A lady that I seen behind me tried to do the same. When she found my hand there, she quickly batted it away so she could push it again.

    I laughed, of course, but the lights turning back on revealed that she a bit perturbed with me! Lol

    So fun!!

  4. No wonder I always feel so "off" when in the stretching room. Because I'm being lowered two stories into the ground. Lol! Cool video.

  5. Omg my dad made me ride this ride when we went one time when I was like 7 and the portraits scared the freaking frack out of me and I was already terrified so I started freaking out. The one portrait that’s burned into my memory was the girl in the swing above the lake with the alligator about to eat her. My dad made me ride so many rides that I was scared of as a kid(something I still resent him for) but this was one of the few that was burned into my memory

  6. The ghost host is paul freeze?? I'd know that voice anywhere, that's Tony fucking Jay man, am I wrong??? Hail Legacy of Kain, Soul Reaver! Hahah

  7. so that japanese elevator consistently carries 80 people, both up and down? Means it can probably carry a lot more than 90 on its way down…

  8. Its an elevator wow are you serious ? I never would have figured it out without this video LOL just kidding I've been to both of them when i was a kid just never realized about the haunted mansion was in two buildings. Have a great day everyone.

  9. when i was little my grandma was in a wheel chair so we couldn’t leave the haunted mansion the traditional way so the way we had to leave was going back up the elevator when going up it’s fully lit it’s really interesting and fun i highly recommend trying it for any big disney fans

  10. Not sure about the largest elevator comment. IF I remember correctly, Radio City Music Hall uses a hydraulic elevator for part of the stage so I’d imagine there might be larger ones not counted

  11. 5:55 You can see an employee in period costume, walk towards a mirror to look at her reflection as the doors close, but she's really watching in the mirror to make sure no one is obstructing the elevator doorway.

  12. I've only been in once, during a nightmare before Christmas themed haunted mansion. But I didnt catch the stretching illusion, I casually thought "oh! Guess were being sent down." Kinda thing

  13. When I was little, this was the only part that scared me. Same with when the lightning would go off and the hanging body on the ceiling. (Look up during the part where the lights turn off). But what I like to do in the haunted mansion is this.
    1. Buy a few packs of cheap glo sticks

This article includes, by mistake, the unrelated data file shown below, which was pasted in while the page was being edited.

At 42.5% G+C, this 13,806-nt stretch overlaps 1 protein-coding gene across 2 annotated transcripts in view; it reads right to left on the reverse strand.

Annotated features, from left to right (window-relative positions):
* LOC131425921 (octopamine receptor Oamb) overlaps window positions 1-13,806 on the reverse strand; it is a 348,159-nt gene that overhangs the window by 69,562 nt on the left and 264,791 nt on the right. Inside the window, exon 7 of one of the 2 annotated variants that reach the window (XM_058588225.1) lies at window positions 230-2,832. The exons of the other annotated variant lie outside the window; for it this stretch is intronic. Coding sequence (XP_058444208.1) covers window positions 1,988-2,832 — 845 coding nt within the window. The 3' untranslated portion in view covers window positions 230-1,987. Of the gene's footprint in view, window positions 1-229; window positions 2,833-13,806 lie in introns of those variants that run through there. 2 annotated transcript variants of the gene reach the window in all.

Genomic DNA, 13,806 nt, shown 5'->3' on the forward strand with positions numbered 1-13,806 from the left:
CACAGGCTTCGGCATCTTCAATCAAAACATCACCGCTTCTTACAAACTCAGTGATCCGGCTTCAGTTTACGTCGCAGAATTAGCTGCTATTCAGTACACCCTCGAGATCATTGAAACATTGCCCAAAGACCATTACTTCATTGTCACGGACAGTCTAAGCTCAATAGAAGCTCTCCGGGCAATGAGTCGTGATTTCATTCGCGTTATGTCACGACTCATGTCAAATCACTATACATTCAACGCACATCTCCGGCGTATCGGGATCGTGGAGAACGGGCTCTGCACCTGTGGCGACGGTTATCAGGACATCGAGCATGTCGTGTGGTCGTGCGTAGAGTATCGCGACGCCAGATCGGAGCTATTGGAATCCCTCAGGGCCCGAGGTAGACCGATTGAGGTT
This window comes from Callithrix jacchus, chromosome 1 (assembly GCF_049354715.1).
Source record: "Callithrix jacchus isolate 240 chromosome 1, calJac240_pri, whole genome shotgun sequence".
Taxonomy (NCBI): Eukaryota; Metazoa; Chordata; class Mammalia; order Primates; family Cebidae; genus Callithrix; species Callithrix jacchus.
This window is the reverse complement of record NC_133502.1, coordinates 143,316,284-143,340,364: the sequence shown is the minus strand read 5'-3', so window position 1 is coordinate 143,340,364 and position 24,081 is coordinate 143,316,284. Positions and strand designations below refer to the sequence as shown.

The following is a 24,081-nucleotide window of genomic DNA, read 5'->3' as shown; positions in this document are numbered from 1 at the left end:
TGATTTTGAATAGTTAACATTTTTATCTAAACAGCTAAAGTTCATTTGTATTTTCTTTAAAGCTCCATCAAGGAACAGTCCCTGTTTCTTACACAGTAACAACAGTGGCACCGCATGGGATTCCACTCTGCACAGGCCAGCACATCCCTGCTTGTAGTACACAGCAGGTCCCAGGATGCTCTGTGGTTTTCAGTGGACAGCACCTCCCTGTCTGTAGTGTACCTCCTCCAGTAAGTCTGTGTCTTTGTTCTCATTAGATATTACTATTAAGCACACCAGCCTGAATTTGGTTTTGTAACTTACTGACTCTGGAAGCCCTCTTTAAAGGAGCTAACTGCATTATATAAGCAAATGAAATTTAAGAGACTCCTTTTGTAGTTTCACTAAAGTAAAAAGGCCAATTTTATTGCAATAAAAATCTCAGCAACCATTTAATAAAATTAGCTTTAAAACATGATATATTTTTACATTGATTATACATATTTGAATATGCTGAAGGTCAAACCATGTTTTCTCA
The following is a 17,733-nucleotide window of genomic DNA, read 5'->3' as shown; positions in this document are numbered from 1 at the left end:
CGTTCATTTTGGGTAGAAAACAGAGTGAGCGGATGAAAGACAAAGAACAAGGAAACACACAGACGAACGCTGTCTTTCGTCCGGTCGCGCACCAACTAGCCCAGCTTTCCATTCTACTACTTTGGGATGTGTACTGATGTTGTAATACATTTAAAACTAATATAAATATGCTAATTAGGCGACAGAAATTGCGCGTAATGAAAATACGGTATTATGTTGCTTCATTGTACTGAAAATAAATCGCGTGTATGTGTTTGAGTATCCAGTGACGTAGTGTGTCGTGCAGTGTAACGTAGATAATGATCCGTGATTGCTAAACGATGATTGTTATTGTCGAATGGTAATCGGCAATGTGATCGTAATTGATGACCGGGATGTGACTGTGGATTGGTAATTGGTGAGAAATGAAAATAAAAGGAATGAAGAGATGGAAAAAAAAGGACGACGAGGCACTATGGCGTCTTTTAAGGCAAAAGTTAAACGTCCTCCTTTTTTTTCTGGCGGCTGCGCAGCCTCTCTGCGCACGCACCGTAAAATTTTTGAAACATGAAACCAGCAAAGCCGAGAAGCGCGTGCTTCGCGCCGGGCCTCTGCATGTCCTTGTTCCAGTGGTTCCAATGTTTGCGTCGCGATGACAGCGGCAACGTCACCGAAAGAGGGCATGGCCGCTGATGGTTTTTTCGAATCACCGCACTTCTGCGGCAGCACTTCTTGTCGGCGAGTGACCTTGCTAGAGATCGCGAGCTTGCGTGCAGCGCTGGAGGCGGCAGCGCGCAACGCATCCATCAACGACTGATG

2. Hand them out to terrified kids in the line.
    I feel these kids pain, and giving them these glo sticks makes them feel better, and helps these parents calm down their kids. So invest 2 bucks in glo sticks, and help these kids!! (Same with pirates of the Caribbean) 💕💕

  14. Could somebody explain to me please how the wallpaper stretches on the side with the entrance door to the elevator? If you’re stretching down shouldnt there be marks on the wallpaper indicating that the entrance door is there, once you have fully decended? How does the entrance door hide behind the wallpaper?

  15. I went to disneyland paris as a kid and went to this ride and it fucked me up. The ride had to stop halfway through due to some trouble and my mum just told me "theyre never gonna let us out" and I immediately started crying

  16. I was absolutely crushed when one time the door for the stretching room here at Magic Kingdom didn't close, and I found out it wasn't an actual elevator at all. It was just moving the top of the room upward. Kind of ruined that magic for me. I had always assumed it was an elevator.

  17. you didn't spoil it for me. I grew up in South California and would make yearly trips to Disneyland 2 times a year. I've know everything about what you mentioned for years. learned about it years ago and I still enjoy the ride.

  18. I remember going on this when I was 5, and not being able to understand what the narrator was saying, I just thought it was a really dumb, slow elevator.

  19. Takes me back to 1980-ish in Florida. I loved the Haunted Mansion as an 8 year old – it was amazing! I vividly remember the stretching room and then the main hall with all the ghosts, they were 3D, real…how did they do it?!

  20. I've been to the one in Orlando and I was about to say, there's no way it could have taken guests 2 stories underground but you clarified that it doesn't do that at Magic Kingdom. For anyone that doesn't know, it's not possible to dig that deep in Florida, we sit too close to the water table (in other words, if you dig too far, you'll hit water. That's why there's no basements in Florida.)

  21. The Sydney Opera house has a roofless elevator (normal passenger service, regular passenger hydraulic elevator)

  22. Otis elevator! One of my favorite attractions to work. It was so easy to scare the "Bleep" out of people!